U.S. economic woes and stock market volatility have prompted changes in the investment and social behaviors of high-net-worth Americans, says a new survey of CPA financial advisors.

Clients say they're dining out less frequently and ordering less expensive wines and premium liquor brands, according to the survey of personal financial specialists (PFS) conducted by the American Institute of Certified Public Accountants. Many are having items repaired, rather than purchasing new ones and they're taking fewer or less expensive vacations.

CPA personal financial specialists are advising clients to rebalance their portfolios, reassess their tax planning and control their expenses and cash flow. Eighty percent of CPA financial advisors surveyed are strongly recommending their clients move toward a mix of growth and income securities. Sixty-five percent are also recommending more fixed-income securities. Forty percent are strongly recommending that their clients hold larger cash positions. Thirty percent are recommending commodities such as gold and precious metals.

In anticipation of future tax increases, 67% of CPA advisors said their clients are accelerating capital gains. Half of clients are increasing contributions to qualified retirement plans, such as 401(k)s and IRAs. In terms of wealth transfer, nearly 60% of CPA financial planners are recommending paying medical and/or education bills directly for family members and 50% are recommending gifting devalued assets.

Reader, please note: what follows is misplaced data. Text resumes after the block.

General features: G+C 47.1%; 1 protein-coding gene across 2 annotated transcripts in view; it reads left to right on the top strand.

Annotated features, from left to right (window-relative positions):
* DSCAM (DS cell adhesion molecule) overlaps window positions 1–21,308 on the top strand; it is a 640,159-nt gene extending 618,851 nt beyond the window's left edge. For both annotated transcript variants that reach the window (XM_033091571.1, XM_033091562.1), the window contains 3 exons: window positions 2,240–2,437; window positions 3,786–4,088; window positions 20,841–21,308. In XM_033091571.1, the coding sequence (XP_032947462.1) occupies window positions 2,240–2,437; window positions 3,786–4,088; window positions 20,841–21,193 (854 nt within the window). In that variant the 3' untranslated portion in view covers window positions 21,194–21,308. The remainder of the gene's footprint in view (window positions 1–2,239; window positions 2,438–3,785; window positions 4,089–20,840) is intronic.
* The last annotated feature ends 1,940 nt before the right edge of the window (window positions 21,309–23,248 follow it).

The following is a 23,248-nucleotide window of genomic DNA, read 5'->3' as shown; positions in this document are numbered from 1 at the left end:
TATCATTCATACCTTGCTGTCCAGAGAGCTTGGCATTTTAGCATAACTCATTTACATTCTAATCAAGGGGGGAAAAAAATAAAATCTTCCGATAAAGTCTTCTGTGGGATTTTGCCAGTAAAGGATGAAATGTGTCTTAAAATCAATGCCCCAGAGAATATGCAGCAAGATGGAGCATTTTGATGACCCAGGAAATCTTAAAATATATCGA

The survey was conducted April 22 to June 4 via an online questionnaire e-mailed to members of the AICPA Financial Planning Membership Section. Of the 529 respondents, 57% work with individual clients with a net worth of $1 million to $5 million; 34% work with individual clients with a net worth of less than $1 million; 3% have individual clients with a net worth of over $15 million; 5% have individual clients with an average net worth of $6 million to $10 million; and 1% manage individual clients with a net worth of $11 million to $ 15 million. The average age range of clients is between 56 and 64. The margin of error was plus or minus four percentage points.